Monday, August 29, 2022

471 - Phage Fight Foils Fitness

Shigella phage A1-1
By Kortright et al., 2022.
AEM 2022, 88(e01514).
CC BY-4.0
This episode: A phage both kills bacterial pathogens and selects for reduced virulence!

Download Episode (6.3 MB, 9.9 minutes)

Show notes:
Microbe of the episode: Helminthosporium victoriae 145S virus
 
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Takeaways
Using bacteria-killing viruses to treat bacterial infections, or phage therapy, can be a good alternative to antibiotics in some situations when there are no effective antibiotics for a particular infection. But bacteria can evolve resistance to phages as well as antibiotics, often with little cost to their fitness.

In this study, a phage not only could treat an infection by attacking the bacteria, but the bacterial hosts that do evolve resistance to the phage do so by getting rid of certain structures that help them to cause more serious infection. Thus, therapy with this phage may both reduce the bacterial load and also make those remaining less virulent.

Journal Paper:
Kortright KE, Done RE, Chan BK, Souza V, Turner PE. 2022. Selection for Phage Resistance Reduces Virulence of Shigella flexneri. Appl Environ Microbiol 88:e01514-21.

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Monday, July 11, 2022

470 - Super Small Symbionts Soothe Symptoms

Tiny symbiont Saccharibacteria (yellow-green)
on host bacteria (red)
By Utter et al.,
CC BY-SA 4.0


This episode: Tiny bacteria that live on larger bacteria reduce the inflammation and gum disease the bigger microbes cause in the mouths of mice!

Download Episode (6.3 MB, 9.2 minutes)

Show notes:
Microbe of the episode: Actinomadura viridilutea

Takeaways
Even bacteria can be hosts to smaller symbionts living on them. Some kinds of these extremely tiny bacteria live in various parts of our bodies, and are sometimes associated with inflammation and the resulting disease. But being associated with something isn't necessarily the same as causing that thing.

In this study, tiny bacteria living on other bacteria in the mouths of mice were found to reduce the inflammation caused by their bacterial hosts, resulting in less gum disease and bone loss in the jaw. Even when the tiny bacteria were no longer present, their former bacterial hosts were still less disruptive to the mouse mouth.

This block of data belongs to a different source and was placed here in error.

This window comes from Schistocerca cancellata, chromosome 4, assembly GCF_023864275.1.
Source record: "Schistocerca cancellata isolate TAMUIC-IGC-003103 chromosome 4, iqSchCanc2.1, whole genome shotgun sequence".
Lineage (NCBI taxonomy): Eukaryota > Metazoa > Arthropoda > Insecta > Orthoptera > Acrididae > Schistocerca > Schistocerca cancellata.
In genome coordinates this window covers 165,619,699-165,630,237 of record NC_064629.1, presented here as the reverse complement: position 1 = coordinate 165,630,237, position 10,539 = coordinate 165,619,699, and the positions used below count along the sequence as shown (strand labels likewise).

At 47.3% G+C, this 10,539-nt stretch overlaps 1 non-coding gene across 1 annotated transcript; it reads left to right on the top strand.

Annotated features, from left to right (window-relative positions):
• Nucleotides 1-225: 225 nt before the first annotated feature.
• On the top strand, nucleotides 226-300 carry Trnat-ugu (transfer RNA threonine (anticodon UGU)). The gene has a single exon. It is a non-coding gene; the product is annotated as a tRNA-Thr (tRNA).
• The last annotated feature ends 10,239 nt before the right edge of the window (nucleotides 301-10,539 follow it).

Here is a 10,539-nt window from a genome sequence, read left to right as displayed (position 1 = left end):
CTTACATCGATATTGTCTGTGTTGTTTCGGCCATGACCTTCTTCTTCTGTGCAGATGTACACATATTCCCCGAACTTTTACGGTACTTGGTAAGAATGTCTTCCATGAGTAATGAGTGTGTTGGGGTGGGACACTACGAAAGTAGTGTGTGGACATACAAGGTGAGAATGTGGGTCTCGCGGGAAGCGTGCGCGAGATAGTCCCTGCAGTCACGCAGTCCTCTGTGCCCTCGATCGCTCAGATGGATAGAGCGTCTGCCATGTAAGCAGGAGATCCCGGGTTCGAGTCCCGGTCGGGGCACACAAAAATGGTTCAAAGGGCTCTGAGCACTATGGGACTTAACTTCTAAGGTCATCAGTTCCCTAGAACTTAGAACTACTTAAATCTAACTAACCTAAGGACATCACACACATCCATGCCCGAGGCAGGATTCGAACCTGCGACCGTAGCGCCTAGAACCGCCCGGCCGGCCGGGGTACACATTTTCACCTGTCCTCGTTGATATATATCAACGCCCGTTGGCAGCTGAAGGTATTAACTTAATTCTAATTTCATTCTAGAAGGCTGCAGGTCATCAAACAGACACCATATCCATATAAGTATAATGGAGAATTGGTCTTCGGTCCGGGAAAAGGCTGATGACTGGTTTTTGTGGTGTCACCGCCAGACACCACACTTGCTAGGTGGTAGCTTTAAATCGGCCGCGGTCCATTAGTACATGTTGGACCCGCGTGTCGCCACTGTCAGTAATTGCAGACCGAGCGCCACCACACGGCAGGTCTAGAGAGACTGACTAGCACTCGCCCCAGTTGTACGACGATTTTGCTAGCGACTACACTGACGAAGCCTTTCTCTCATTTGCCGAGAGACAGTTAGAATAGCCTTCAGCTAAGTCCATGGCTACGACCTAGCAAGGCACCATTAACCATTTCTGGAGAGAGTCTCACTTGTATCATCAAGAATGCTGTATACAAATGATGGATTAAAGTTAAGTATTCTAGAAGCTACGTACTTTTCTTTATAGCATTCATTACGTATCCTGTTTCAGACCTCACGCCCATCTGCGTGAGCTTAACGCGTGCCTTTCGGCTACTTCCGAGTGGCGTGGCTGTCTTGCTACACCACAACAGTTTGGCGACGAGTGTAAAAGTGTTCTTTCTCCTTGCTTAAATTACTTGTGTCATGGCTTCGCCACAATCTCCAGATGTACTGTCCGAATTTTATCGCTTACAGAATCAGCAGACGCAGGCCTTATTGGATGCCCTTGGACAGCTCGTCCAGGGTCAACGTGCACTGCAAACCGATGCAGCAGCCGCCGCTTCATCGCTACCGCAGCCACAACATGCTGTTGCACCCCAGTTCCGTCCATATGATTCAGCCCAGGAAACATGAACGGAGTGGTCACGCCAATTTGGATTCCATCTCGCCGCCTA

Journal Paper:
Chipashvili O, Utter DR, Bedree JK, Ma Y, Schulte F, Mascarin G, Alayyoubi Y, Chouhan D, Hardt M, Bidlack F, Hasturk H, He X, McLean JS, Bor B. 2021. Episymbiotic Saccharibacteria suppresses gingival inflammation and bone loss in mice through host bacterial modulation. Cell Host Microbe 29:1649-1662.e7.

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Monday, April 4, 2022

469 - Prophage Provides Partial Protection

Salmonella invading cells
This episode: A virus lurking in a bacterial genome protects its host population from infection with other phages, by killing off infected cells!

Download Episode (7.6 MB, 11.0 minutes)

Show notes:
Microbe of the episode: Olive latent ringspot virus

Takeaways
Many bacteriophages just go in and gobble up all their host's resources to make a bunch of new viruses right away. Others play a longer game, splicing into and lurking in the host's genome across multiple generations until conditions are right to multiply more rapidly. It is beneficial to these latter kind when their host is resistant to the fast-killing variety, but how can bacteria be resistant to some phages but not others?

In this study, one prophage (the phage genome integrated into the bacterial genome) carries a gene that does this in an interesting way. It prevents invading phages from replicating and kills the host cell so the infection can't spread, protecting the population (and all the other cells containing the prophage). It also contains an immunity element that allows the prophage to replicate itself without interference.

Journal Paper:
Owen SV, Wenner N, Dulberger CL, Rodwell EV, Bowers-Barnard A, Quinones-Olvera N, Rigden DJ, Rubin EJ, Garner EC, Baym M, Hinton JCD. 2021. Prophages encode phage-defense systems with cognate self-immunity. Cell Host Microbe 29:1620-1633.e8.

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Monday, February 28, 2022

468 - Commensal Can Kill Cholera

Vibrio cholerae
This episode: Harmless gut microbes resist cholera with good defense or better offense!

Download Episode (5.8 MB, 8.4 minutes)

Show notes:
Microbe of the episode: Streptomyces corchorusii

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Takeaways
The community of microbes in our guts is highly diverse, yet generally they all coexist relatively peacefully. Some pathogens can invade this community and cause massive disruptions. Cholera is a disease caused by a pathogen that injects its competing bacteria with toxins and disrupts the health of the gut, leading to very watery diarrhea that can quickly dehydrate victims.

This study found that some microbes commonly found harmlessly existing in the gut can resist destruction by the cholera pathogen. One of these resists by striking back with its own toxin injection system; the other creates a barrier of slime around itself that keeps the invader's toxins from reaching it. Such resistant gut microbes could help to reduce the threat of diseases such as cholera.

Journal Paper:
Flaugnatti N, Isaac S, Lemos Rocha LF, Stutzmann S, Rendueles O, Stoudmann C, Vesel N, Garcia-Garcera M, Buffet A, Sana TG, Rocha EPC, Blokesch M. 2021. Human commensal gut Proteobacteria withstand type VI secretion attacks through immunity protein-independent mechanisms. Nat Commun 12:5751.

Other interesting stories:

Post questions or comments here or email to bacteriofiles@gmail.com. Thanks for listening!

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